With this in mind, I initiated, funded and chaired the very first Australian Documentary Conference in 1987 in South Australia, and that conference continues to this day. I did this because the industry was quite new, and I felt that a national conference would support the practitioners and add policy power to this part of the industry and thus strengthen it. Luckily this was established before new media hit, and the conference later absorbed digital media products.
You were early on the scene in making a film about climate change – Greenbucks was made 15 years before An Inconvenient Truth. Was Greenbucks the first climate change documentary ever made?
It was among the first major films. We actually made Prophets and Loss in 1989, with Robert Redford and world leaders like Carl Sagan, Stephen Schneider, James Hansen, and Paul Ehrlich. Prophets and Loss happened among the world’s first very large international gathering about climate change, with scientists, politicians, policy people, educators and good representation from Russia, just after the end of the Cold War. It was such an historic global meeting, we thought it had to be shared with the world, so my London colleague Nick Hart-Williams and I made it happen, very quickly. It was screened on the BBC and edited in Australia. Prophets and Loss won the Australian Banksia award for environmental filmmaking.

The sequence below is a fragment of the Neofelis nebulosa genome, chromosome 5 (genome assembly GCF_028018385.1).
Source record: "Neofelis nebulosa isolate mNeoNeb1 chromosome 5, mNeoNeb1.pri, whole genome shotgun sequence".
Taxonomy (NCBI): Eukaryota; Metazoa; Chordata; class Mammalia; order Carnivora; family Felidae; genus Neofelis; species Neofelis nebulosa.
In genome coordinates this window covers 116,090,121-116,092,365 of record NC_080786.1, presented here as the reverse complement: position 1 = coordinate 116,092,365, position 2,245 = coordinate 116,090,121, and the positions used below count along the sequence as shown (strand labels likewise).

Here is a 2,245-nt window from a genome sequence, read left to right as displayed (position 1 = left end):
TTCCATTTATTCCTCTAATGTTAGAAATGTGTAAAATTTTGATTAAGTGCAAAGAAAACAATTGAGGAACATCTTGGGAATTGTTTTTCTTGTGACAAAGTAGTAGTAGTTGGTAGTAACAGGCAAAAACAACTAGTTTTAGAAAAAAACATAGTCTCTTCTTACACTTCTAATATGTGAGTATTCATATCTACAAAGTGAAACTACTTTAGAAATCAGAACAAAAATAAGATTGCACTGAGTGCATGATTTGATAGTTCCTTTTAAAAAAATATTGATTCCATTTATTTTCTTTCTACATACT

How did Greenbucks come into being?